Thursday, July 04, 2013

How I wrote Midsummer Magic: A post to celebrate publication day


As with a lot of my books, the kernel of the idea for Midsummer Magic came from this fab song by the Pierces, which I fell in love with the first time I heard it. I knew I wanted to write a summery book, and I also wanted it to feel a little magical, and this song made me think of  long, enchanted summer evenings. I love the video too, it feels quite mystical and earthy, which was also what I was after.

I mulled around ideas in my head and as I had to come up with something for my lovely editor, so I came up with this very rough synopis.

Recently engaged Josie and Harry are visiting Josie’s parents in the country to make plans for the wedding, together with her best friend Diana, and his best friend, Ant.  Unbeknownst to Josie and Harry, Ant and Diana have met previously and don’t get on. Sparks fly from the minute they meet, and one thing is certain, come the big day this is one Best Man who won’t be making eyes at the Chief Bridesmaid…
The weekend away takes place during the Summer Solstice, and as a dare, the four friends decide to stay out all night on the hills by the local Standing Stones, where local mythology says, a young married couple will find happiness, wealth and fertility if they can last a whole night there on Midsummer’s Eve...
In the village itself, Tatiana Okeby, an aging soap star is making preparations for her role in the local summer outdoor production of A Midsummer Night Dream. A night in the pub with Anthony Slowbotham, the rather unlikely local lothario, to wind up her agent and one time lover, Auberon Fanshawe, turns out not quite how she expects, thanks to the intervention of Auberon’s assistant, one Freddie Puck, who manages to persuade her a walk in the hills is just what she needs to be doing right now…
But as night time falls, a summer mist comes down, and the world seems somehow changed. Not all is at it seems, and not everyone seems to have remembered the boundaries of love…

If you are kind enough to read the book, you'll see that quite a few details have changed from this - not least Anthony Slowbotham's name, as I realised I had three male characters whose name began with A! At this stage I was also seeing Harry and Josie's stories running parallel with Tatiana's and Auberon's, but as the story progressed in my head, I started weaving them together. As you might have guessed from the giveaway names, I had also already started to look at A Midsummer Night's Dream for inspiration. Initially I was going to have Puck enchant my lovers with a magical potion as he does in the play, but when I came to read the text more closely (the funny thing about Shakespeare is you think it's all so familiar, then you reread and realise .. it's not), I came to see that wouldn't quite work, without making him seem like some kind of weird drug pusher. I also realised on closer inspection that the whole reason Oberon and Titania fall out (over a little boy in her entourage she won't give up), would look very wierd in a modern book, so I dropped that bit entirely and created a story for Tatiana and Auberon based on a relationship that had gone badly wrong. I also decided that hypnotising my characters would be a great way to get them into all sorts of trouble.I then wrote my longer, more detailed synopsis, which I won't share here as it will give too much away. Though I can tell you it too changed hugely in the writing!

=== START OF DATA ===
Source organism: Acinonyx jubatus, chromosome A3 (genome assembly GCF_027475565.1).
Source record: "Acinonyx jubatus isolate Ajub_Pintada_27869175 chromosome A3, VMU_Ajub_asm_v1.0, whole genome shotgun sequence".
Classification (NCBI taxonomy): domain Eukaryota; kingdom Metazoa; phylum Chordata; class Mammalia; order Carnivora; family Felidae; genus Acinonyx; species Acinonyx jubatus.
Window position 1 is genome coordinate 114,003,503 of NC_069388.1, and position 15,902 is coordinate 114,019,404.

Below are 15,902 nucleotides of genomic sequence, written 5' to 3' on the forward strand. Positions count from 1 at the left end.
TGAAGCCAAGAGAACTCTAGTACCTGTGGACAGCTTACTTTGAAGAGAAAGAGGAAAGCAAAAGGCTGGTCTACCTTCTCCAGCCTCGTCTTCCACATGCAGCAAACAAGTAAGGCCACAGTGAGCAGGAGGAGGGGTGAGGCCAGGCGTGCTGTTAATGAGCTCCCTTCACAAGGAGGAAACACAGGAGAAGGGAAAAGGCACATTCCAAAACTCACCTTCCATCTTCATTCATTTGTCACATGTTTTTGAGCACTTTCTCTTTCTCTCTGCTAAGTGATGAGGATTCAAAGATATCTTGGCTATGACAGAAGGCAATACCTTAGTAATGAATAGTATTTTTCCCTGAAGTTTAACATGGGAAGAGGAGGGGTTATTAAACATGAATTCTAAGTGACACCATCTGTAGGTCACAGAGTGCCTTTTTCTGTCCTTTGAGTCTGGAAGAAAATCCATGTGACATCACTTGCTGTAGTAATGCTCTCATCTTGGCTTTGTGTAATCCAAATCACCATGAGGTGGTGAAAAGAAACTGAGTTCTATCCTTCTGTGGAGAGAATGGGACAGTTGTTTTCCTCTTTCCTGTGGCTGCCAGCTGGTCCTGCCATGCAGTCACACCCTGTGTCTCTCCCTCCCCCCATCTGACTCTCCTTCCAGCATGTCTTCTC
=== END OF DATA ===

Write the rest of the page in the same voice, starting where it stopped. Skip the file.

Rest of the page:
The next bit, was of course getting down to writing. Oh dear reader, I am sure I've mentioned before,  but procrastination is my middle name. So I let the summer slip through my fingers, before finally getting down to business in September. It was only  the impending senses of doom brought on by a deadline at the end of November that kicked my butt into gear, and I started to get going.

All my first drafts are written by hand. (And did I mention, I write with Uniball pens, and yes, the lovely people at Uniball did sponsor me to say that!) I find for me it's the best way to get the story out. For some reason I am more scared by a blank computer screen then by a blank page, and a sort of stream of consciousness thing takes over and I find the writing flows more freely. The downside is, terrible hand cramp, and then I have to type it up, but I do like working this way. This is how some of that first draft looked:


I filled three notebooks in the end. I use Pukka Pads. (They haven't sponsored me to say that!) After I've scrawled out my first draft (my handwriting is terrible), I type it up and realise that it is waaaayyy too short, as I haven't added what my first editor, Maxine, used to call colour.  So then I do some more thinking and plotting, and write scribbled notes like this to help me, and after usually two more rewrites, it's ready to send to my editor, which I did with this, in early December.